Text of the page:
I've been trying to take my son Caden to visit different national parks, aiming for at least one a year. Unfortunately we didn't make it to one last year, so I was pretty determined to do so in 2022. It's something that probably means a lot more to me at this point, but hopefully one day will to him too.

On this trip, a quick drive to Yellowstone earlier this year, he'd been semi-enthused at best. I sold it to him as a wildlife safari, making sure to pack binoculars and counting on being able to find bison or elk to make it exciting for him. But entering through West Yellowstone, Cade started to say his stomach hurt when I pulled over for a picture together at the Montana state line. I told him we could just take it easy, enjoy the ride and see what we see- but hoped to at least get him out of the car a little bit. We stopped here, at Grand Prismatic Spring, and despite his objections set out on an easy mile long hike along the boardwalk loop. I thought some fresh air would do him some good, but in hindsight the sulphuric smell of the hot spring probably didn't help. We walked a bit, me pointing out the amazing colors of the water and explaining the bacterial mats surrounding the spring- of which he could not have cared less.

Right after pausing to snap this shot, I looked down at Caden who had carried his tablet to take some photos of his own.

"You wanna take a picture, bud?"

He looked back at me, pekid, retched and let out a horrendous belch. He gagged once more and started to cry. I think it scared him- and I know it terrified the people walking past us who thought they were about to have vomit wash over their shoes. He didn't throw up, but felt embarrassed and continued to sob. I ended up carrying him most of the way back to the car.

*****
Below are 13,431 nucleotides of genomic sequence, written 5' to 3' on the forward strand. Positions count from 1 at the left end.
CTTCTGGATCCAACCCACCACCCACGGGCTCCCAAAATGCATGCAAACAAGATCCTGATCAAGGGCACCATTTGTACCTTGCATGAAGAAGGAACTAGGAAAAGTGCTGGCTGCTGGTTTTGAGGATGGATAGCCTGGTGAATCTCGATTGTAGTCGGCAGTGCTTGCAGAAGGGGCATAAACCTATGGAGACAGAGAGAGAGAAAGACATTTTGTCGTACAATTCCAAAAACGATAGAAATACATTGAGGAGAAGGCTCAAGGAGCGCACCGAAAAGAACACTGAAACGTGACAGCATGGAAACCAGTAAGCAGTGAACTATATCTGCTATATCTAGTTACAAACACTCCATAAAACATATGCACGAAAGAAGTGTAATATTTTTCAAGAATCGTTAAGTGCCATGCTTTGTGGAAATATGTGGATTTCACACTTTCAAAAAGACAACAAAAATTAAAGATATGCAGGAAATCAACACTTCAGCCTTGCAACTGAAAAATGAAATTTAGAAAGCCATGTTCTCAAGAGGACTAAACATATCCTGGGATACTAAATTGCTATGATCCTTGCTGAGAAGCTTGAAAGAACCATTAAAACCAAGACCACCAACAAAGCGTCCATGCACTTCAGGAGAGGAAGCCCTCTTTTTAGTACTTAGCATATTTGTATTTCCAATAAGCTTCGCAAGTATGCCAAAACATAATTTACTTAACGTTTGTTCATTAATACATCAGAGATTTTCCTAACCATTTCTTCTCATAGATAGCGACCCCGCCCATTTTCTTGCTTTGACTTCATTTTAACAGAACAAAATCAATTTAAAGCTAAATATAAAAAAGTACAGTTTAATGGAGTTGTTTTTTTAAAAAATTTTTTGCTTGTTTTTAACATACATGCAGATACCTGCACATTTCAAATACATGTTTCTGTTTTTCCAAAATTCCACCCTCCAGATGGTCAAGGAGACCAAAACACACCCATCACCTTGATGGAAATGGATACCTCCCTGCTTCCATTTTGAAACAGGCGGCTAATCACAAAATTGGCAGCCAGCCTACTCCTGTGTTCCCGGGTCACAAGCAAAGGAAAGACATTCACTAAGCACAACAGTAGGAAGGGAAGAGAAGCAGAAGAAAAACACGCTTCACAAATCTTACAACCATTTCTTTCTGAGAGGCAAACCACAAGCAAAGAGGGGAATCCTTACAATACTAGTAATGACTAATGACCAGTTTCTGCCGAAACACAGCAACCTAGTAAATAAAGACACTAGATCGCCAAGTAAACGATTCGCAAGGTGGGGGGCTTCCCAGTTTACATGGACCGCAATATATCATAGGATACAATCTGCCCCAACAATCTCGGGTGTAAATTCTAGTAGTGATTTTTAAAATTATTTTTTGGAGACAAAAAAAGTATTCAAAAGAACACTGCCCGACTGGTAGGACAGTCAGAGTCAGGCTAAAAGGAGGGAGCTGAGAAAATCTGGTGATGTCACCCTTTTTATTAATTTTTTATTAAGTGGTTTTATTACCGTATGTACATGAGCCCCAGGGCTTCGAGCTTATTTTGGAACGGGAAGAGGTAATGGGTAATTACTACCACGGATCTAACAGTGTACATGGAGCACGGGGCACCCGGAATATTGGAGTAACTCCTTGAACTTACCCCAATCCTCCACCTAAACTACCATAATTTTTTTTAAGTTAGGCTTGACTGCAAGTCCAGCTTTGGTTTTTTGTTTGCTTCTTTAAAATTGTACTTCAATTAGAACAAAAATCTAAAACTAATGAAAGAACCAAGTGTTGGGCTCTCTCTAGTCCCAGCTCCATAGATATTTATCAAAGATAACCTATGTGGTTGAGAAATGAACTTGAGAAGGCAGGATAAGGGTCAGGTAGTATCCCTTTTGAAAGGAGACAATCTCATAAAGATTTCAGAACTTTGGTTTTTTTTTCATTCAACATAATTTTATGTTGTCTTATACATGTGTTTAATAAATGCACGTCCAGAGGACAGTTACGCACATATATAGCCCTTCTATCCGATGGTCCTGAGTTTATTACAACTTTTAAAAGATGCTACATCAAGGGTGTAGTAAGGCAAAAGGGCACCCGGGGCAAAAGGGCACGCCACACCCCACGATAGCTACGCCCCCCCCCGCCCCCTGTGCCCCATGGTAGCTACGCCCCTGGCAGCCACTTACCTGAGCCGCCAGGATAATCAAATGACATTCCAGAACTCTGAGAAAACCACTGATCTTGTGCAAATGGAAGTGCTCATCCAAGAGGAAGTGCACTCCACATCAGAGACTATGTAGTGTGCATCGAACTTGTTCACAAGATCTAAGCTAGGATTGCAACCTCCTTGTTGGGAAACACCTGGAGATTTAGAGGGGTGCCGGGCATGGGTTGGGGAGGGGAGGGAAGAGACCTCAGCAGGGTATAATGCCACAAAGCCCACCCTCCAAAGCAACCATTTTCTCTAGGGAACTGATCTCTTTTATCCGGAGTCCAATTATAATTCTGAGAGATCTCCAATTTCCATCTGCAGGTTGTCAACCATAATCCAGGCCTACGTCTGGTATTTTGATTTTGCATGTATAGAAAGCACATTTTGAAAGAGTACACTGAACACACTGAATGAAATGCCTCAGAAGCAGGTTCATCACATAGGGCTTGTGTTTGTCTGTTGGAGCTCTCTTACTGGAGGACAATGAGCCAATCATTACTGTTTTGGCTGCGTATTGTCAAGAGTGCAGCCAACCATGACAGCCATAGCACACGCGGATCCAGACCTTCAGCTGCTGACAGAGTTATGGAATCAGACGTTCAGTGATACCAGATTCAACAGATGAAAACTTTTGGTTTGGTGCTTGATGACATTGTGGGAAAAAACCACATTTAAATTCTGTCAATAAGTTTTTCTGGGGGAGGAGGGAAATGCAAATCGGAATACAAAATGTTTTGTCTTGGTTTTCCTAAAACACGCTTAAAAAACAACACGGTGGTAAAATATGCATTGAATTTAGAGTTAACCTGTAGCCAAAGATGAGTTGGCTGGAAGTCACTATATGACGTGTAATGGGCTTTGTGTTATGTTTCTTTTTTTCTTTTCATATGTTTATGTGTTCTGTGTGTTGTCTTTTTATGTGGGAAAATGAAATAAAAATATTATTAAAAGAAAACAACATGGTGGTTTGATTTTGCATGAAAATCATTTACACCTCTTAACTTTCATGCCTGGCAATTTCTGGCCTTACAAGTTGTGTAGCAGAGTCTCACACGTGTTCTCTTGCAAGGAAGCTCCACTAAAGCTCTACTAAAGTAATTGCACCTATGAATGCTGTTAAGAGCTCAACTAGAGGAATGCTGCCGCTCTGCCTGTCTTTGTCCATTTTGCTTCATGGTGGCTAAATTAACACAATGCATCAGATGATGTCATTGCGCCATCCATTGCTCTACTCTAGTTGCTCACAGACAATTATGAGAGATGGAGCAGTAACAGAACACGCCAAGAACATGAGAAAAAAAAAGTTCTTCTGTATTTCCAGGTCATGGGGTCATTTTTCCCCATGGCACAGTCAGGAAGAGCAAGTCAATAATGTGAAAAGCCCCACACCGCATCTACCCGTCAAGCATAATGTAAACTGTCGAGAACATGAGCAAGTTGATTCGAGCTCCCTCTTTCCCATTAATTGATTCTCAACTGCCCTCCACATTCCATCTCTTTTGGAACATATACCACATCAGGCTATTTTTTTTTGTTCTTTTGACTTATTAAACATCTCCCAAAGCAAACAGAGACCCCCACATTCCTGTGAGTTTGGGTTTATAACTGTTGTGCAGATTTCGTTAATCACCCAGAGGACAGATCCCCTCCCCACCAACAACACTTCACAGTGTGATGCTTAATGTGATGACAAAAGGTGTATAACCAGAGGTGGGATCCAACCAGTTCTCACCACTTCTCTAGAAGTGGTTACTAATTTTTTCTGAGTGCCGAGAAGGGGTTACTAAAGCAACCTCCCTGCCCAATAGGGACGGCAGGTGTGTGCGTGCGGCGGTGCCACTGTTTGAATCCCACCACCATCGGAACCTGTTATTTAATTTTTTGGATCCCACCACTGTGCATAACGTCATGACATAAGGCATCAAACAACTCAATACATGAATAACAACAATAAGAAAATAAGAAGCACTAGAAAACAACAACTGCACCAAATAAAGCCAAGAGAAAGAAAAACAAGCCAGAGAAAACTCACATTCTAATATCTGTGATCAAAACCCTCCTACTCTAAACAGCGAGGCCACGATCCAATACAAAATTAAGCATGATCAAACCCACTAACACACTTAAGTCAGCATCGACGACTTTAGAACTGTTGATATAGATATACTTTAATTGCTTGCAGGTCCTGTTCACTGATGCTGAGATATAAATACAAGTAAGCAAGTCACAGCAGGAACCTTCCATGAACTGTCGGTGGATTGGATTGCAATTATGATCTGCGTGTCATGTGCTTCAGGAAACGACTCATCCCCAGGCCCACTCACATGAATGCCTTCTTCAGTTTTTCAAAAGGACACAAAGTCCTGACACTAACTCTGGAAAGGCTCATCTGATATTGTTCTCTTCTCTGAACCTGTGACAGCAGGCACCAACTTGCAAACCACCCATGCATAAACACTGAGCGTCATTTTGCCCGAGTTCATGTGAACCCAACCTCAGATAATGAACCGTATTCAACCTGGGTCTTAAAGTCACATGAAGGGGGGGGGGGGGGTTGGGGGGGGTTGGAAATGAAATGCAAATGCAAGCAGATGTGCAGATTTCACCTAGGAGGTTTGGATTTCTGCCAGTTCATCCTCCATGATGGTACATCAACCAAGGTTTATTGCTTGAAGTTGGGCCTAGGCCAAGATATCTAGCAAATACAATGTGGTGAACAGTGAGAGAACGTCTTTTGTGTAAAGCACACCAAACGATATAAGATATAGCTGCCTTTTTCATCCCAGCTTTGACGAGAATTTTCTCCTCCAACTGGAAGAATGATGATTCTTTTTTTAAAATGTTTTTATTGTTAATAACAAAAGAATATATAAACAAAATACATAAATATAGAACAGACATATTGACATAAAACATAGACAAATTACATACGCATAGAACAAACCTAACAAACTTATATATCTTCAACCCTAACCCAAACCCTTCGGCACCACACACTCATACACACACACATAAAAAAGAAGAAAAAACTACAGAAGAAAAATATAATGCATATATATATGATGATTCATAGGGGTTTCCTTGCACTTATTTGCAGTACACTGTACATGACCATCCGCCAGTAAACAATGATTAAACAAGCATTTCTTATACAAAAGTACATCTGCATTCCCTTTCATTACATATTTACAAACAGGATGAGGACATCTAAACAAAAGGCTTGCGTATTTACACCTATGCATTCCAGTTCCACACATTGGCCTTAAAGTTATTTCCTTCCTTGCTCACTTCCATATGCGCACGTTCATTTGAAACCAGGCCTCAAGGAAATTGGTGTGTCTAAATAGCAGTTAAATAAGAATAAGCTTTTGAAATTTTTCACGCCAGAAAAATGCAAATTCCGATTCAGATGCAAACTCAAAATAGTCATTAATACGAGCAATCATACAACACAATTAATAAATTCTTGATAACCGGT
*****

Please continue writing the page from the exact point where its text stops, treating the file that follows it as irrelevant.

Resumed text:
And that, my friends, is how we'll remember Caden's first trip to Yellowstone back in 2022.

April- Maquoketa Caves State Park, Iowa

So I already spoke of the unique geology at Maquoketa Caves, and of my friend with the rattlesnake impersonations, in my Iowa writeup. And I think most of my audience back home is fairly familiar with this place. But here's one for the "tell me something I didn't know" crowd... Are you aware that there used to be a dance hall in the frame of this photo? Of course one of the large caves, which would have been behind me from where this was taken, is called Dance Hall cave- and it once hosted dances (I'm guessing probably in the 1930's and 40's) where people would gather to escape the summertime heat. And long before that it is believed to have been a meeting place for Native American councils. But I actually have a photo, which I inherited from my Great Grandfather, that shows a building that existed on the other side of Natural Arch, which is the feature you are looking through here. I don't know how old the photo is, perhaps the 1920's- and my Grandma explained when she gave it to me that she'd heard the building was a dance hall. I'll have to take a closer look at the photo next time I'm home, but having just done some quick research it seems that would have actually been more of a pavilion, built over a dance floor... I think maybe a blog post is in order once I investigate this further. (Stay tuned!)

May- Buffalo National River, Arkansas

Though I think I've only been through the state maybe five or six times- and this trip the only one that was more than just passing through- I absolutely love Arkansas. From what I've seen, it is extremely underrated and a place that I cannot wait to get back to and explore. This image was taken from a narrow cliff ledge high above the Buffalo River. In 1972 this waterway was designated as America's first national river, with its lower 135 mile stretch placed under jurisdiction of the National Park Service to preserve it in its wild and natural state.